CLARKSVILLE, Tenn. – Clarksville City Council members quickly voted Tuesday in a special called meeting to endorse County Mayor Jim Durrett’s executive order that requires all employees of businesses open to the public in Clarksville-Montgomery County to wear face masks.
The Council vote was 11 yes, with two members absent.
Gov. Bill Lee issued Executive Order #54 on Friday giving county mayors in 89 Tennessee counties authority to issue COVID-19 mask requirements.
Durrett’s Emergency Order #9, issued Monday, requires business employees to wear masks, unless social distancing can be conducted consistently. The order will be enforced on an as-needed basis.
The local mandate to wear masks will go into effect at 12:01 a.m. July 8 and end July 15. Emergency orders are valid for seven days and can be extended. Durrett announced in a news release that he expects to extend the order through July 22, and then evaluate whether to extend it further.
Clarksville Mayor Joe Pitts told the Council he supported Mayor Durrett’s order.
“Mayor Durrett is trying to slow the infection rate, which has been moving upward,” Mayor Pitts said. “We’re trying to get to the point where we can open our public schools, and we think this is a necessary step at this time.”
Throughout the COVID-19 crisis, both mayors have coordinated executive orders and announcements to the community. “It is imperative we continue to work together to keep our citizens safe,” Mayor Pitts said.
Here are major provisions of Mayor Durrett’s order:
In accordance with CDC guidance, owners and employees of all public businesses are ordered to wear face coverings while conducting business. Such cloth face coverings can be created from household items or made at home from common materials at low cost. Cloth face coverings should not be placed on young children under age 2, anyone who has trouble breathing, or anyone who is incapacitated or otherwise unable to remove the mask without assistance. Surgical masks and N-95 respirators should be reserved for health care workers and first responders.
Face covering is not required within one’s residence or automobile, unless transporting others for hire; by a child 12 or younger; or by someone who has trouble breathing because of an underlying health condition or another bona fide medical or health-related reason.
Face covering is not required while eating or drinking; while outdoors, unless the person cannot substantially maintain appropriate social distancing from others outside of the person’s household; in situations where wearing a face covering poses a safety or security risk; or while in a house of worship unless required by that house of worship; or while in a voting site for the purpose of voting or administering an election; but wearing a face covering in each such location is strongly encouraged.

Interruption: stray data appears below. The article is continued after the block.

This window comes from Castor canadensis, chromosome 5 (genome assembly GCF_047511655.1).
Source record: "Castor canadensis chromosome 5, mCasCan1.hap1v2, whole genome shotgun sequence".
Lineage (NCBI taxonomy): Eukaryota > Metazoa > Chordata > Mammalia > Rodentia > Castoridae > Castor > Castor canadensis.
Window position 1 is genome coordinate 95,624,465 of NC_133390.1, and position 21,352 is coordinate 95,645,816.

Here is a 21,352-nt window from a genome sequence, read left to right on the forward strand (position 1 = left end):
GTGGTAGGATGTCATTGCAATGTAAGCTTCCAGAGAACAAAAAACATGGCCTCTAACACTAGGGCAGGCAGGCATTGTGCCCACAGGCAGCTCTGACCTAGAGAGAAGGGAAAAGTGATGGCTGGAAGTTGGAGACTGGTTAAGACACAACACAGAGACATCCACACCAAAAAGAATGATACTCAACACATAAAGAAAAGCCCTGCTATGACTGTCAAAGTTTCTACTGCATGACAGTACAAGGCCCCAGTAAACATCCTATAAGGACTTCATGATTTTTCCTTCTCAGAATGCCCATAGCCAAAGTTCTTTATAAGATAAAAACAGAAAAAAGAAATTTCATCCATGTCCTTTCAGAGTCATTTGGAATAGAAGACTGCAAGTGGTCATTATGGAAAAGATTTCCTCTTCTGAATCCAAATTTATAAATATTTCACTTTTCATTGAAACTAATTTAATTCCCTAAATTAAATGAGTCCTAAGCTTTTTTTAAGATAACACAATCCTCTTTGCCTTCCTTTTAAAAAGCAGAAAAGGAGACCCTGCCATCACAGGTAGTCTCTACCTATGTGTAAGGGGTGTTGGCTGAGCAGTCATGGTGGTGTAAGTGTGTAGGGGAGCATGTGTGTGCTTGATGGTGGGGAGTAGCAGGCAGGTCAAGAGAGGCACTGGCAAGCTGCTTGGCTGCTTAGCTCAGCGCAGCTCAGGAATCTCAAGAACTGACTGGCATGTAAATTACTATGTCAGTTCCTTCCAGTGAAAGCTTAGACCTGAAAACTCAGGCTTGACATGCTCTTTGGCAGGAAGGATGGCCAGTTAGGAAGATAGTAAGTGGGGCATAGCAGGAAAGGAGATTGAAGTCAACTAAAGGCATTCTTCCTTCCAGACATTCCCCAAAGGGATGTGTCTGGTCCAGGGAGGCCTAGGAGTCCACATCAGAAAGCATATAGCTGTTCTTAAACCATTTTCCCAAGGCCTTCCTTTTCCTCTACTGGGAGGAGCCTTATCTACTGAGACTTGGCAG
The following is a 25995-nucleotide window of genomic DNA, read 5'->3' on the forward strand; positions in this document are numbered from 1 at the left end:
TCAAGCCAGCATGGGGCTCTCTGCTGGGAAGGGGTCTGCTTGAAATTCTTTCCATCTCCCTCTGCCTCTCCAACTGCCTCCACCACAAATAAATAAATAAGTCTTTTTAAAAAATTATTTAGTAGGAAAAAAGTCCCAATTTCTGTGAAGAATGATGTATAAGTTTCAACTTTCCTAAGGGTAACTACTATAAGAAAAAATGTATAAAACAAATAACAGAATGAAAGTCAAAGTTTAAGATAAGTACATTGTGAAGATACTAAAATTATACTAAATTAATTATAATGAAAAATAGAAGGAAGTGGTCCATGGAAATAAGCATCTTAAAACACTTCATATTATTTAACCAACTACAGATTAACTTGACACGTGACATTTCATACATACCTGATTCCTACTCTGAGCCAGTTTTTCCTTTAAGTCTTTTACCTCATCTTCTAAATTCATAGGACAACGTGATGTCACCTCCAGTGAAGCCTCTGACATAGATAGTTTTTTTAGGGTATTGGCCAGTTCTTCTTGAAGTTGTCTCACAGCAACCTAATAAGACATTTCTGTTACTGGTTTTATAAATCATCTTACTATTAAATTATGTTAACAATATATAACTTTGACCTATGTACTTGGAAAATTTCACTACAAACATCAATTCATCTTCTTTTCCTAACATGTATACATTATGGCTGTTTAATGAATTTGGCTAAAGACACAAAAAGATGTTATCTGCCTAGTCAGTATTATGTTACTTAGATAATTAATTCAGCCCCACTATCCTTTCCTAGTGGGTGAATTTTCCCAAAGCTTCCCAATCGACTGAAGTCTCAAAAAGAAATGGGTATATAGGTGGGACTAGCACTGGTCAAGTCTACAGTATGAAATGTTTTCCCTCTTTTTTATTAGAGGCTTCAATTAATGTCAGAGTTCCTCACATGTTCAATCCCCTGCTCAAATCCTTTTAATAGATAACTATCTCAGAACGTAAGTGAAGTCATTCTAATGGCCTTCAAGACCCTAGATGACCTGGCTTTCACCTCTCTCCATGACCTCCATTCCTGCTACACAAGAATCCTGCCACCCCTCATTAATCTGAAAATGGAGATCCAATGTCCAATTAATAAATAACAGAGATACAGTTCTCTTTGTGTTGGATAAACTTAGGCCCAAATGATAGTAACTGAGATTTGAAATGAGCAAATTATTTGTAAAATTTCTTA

All other persons are urged and encouraged, but not ordered, to wear face coverings in public places under these same guidelines and practice all other CDC directives.
Mayors Durrett and Pitts met Monday with Montgomery County Health Department Director Joey Smith and Director of Medical Services Jimmie Edwards to discuss mask requirements.
“Based on the data we have seen, our cases are going up at a level that is uncomfortable,” Mayor Durrett said. “We know there is a ‘lag’ in receiving testing data as more people are being tested. We must be proactive -- so our first step is to require employees of businesses open to the public to wear face coverings. We are strongly encouraging all businesses to require patrons to wear a mask when visiting their business. We do not want to issue another stay at home order. Although some may feel this is encroaching on their freedoms, it is an effort to keep our local businesses open and our residents employed, while doing it in a safe manner.
“Like many of you, I want to see our kids back in school, I want to enjoy a high school football game, a soccer game or a volleyball game. I want to see little league baseball and college football again. I want our children to have proms and graduations, skating parties and birthday parties” Durrett added. “It really boils down to the young adults and children of this community having the opportunity to grow and prosper as we did, and also protecting the population that is more vulnerable to this virus. If it takes wearing a mask for all of this to happen, then we should all sacrifice a little for the gain of many. We must all remember -- it’s not about me, it’s about we!”
Health Department Director Smith said testing numbers continue to increase, which means hundreds of people in Montgomery County are waiting for results. The data will continue to be reviewed by local leaders and health officials who will follow the recommendations of the federal Centers for Disease Control (CDC).
For more, visit the Montgomery County COVID-19 portal at mcgtn.org or call 931-648-5787.